Though its exact origins are unknown, historians believe the method— which involves charring Japanese cedar with fire, brushing it, cooling it, cleaning it, and varnishing it with a natural oil—began in Japan around the 1600s or 1700s. It is a labor-intensive process, as it takes around seven minutes to char just three boards.
Though shou sugi ban wood has a gorgeous, silvery finish and a crocodile-skin texture that makes it stand out from regular wood, reasons for charring it go beyond mere aesthetics.
Burning the top one-eighth inch of each wood board seals and protects the it against rain penetration and rot. Paradoxically, it also makes the wood fire resistant, so retardants won’t be necessary. The process also improves the durability, stability, and lifespan of the wood by preventing termite infestations and decay.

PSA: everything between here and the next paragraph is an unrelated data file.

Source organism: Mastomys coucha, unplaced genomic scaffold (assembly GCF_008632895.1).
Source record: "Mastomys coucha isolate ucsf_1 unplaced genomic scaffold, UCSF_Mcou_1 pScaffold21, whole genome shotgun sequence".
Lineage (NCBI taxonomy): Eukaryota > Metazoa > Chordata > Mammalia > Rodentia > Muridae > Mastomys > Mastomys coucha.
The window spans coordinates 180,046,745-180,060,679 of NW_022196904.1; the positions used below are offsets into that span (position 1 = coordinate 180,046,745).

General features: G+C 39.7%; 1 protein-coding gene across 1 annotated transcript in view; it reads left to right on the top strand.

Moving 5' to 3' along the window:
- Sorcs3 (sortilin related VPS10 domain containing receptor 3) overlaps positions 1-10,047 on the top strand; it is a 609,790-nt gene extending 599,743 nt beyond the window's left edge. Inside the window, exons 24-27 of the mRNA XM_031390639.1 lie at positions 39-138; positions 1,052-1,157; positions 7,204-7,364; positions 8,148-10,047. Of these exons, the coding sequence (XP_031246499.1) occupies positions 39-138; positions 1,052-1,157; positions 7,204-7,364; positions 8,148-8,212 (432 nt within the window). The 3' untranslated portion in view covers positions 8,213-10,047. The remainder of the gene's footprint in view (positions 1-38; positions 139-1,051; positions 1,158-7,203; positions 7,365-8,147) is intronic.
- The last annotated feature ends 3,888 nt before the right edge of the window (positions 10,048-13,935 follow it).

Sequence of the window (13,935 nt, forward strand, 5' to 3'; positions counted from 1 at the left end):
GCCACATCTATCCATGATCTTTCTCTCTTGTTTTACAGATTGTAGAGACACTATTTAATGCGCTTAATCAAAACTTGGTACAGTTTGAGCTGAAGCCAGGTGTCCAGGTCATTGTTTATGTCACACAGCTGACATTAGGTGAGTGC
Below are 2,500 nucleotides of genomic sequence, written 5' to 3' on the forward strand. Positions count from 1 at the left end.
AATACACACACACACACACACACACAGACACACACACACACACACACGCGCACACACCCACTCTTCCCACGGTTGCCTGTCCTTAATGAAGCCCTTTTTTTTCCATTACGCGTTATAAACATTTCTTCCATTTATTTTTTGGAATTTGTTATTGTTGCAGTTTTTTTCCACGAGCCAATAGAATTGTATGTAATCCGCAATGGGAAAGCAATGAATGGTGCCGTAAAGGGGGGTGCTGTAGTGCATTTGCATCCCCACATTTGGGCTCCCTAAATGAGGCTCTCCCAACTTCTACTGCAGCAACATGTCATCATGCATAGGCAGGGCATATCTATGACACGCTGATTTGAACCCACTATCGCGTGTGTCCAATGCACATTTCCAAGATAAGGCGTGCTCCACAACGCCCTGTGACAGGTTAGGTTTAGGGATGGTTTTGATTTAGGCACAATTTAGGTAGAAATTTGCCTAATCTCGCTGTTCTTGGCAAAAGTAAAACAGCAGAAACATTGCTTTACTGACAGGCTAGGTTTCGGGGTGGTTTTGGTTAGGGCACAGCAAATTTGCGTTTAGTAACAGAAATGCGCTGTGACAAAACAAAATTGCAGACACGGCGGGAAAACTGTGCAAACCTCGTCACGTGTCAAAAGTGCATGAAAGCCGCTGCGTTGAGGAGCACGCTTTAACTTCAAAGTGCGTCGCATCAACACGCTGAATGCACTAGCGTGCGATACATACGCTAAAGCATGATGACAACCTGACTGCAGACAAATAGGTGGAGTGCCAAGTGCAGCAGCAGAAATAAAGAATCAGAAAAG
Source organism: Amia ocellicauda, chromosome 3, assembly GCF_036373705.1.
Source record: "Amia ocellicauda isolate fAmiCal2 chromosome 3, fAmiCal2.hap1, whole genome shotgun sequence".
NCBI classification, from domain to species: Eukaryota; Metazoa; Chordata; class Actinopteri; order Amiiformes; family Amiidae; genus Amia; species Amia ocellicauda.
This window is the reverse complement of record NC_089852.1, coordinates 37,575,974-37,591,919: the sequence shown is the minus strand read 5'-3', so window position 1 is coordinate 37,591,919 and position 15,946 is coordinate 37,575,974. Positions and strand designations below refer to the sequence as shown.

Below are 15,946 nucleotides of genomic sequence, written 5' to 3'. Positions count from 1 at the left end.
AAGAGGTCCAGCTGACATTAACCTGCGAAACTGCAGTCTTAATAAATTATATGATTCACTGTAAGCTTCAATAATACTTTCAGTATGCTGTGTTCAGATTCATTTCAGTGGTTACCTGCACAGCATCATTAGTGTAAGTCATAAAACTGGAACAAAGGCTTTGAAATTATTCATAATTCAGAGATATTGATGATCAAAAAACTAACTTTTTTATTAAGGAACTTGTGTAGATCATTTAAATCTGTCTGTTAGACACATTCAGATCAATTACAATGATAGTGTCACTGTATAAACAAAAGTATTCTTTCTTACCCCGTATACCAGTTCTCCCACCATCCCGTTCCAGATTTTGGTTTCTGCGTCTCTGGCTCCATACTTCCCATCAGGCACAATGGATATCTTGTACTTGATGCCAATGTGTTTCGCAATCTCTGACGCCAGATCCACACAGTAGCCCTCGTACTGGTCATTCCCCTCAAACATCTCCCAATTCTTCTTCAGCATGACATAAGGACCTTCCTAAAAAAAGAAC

This type of wood has been used in Japan for centuries, but it was only around the early 2000s—thanks, in particular, to a Japanese architect named Terunobu Fujimori—that it caught the attention of architects and designers outside the country.
Today, a growing number of architects are doing great things with charred timber. Though cedar is still the most common variety for charring, other varieties such as Douglas fir, cyprus, pine, or oak are also being used.
We look at 17 homes that make mesmerizing use of the shou sugi ban technique.
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